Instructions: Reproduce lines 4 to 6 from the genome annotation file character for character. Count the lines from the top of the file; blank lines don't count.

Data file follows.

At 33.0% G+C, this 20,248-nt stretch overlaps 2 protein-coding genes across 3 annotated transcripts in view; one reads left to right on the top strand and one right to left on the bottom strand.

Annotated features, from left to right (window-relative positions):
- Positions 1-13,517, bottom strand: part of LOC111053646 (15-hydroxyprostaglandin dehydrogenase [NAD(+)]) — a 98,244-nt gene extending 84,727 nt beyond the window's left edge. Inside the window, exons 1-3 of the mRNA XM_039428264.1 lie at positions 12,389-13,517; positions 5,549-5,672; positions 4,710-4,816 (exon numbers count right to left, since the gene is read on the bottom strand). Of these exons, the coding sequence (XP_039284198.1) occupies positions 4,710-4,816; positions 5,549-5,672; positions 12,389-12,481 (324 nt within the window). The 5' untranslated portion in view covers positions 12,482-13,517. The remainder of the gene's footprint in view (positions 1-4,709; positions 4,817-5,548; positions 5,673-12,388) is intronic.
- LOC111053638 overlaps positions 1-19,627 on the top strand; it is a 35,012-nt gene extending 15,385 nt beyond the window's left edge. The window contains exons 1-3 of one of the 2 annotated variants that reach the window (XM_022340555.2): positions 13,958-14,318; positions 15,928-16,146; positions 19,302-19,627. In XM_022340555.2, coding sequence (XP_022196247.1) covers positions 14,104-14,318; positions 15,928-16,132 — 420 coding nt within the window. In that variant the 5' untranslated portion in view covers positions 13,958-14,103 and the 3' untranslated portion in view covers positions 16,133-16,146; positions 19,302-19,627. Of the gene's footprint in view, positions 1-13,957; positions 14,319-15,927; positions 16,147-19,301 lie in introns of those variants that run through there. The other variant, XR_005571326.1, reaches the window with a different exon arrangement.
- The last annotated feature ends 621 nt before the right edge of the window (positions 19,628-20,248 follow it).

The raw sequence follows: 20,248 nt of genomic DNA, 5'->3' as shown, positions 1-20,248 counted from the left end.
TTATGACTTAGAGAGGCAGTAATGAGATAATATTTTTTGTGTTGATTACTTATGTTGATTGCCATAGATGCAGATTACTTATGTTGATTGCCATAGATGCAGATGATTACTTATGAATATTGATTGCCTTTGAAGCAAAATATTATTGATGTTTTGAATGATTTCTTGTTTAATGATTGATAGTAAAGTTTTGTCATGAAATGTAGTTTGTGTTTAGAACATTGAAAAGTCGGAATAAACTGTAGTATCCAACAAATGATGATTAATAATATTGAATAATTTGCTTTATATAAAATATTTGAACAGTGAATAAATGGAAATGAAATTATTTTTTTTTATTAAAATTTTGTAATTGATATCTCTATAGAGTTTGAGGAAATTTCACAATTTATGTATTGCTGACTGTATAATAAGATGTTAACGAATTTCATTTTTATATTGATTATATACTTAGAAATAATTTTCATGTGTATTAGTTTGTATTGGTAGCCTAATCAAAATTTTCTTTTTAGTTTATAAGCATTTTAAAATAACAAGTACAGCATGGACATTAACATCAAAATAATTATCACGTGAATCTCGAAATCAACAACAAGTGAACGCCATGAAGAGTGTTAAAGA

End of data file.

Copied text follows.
- LOC111053638 overlaps positions 1-19,627 on the top strand; it is a 35,012-nt gene extending 15,385 nt beyond the window's left edge. The window contains exons 1-3 of one of the 2 annotated variants that reach the window (XM_022340555.2): positions 13,958-14,318; positions 15,928-16,146; positions 19,302-19,627. In XM_022340555.2, coding sequence (XP_022196247.1) covers positions 14,104-14,318; positions 15,928-16,132 — 420 coding nt within the window. In that variant the 5' untranslated portion in view covers positions 13,958-14,103 and the 3' untranslated portion in view covers positions 16,133-16,146; positions 19,302-19,627. Of the gene's footprint in view, positions 1-13,957; positions 14,319-15,927; positions 16,147-19,301 lie in introns of those variants that run through there. The other variant, XR_005571326.1, reaches the window with a different exon arrangement.
- The last annotated feature ends 621 nt before the right edge of the window (positions 19,628-20,248 follow it).

The raw sequence follows: 20,248 nt of genomic DNA, 5'->3' as shown, positions 1-20,248 counted from the left end.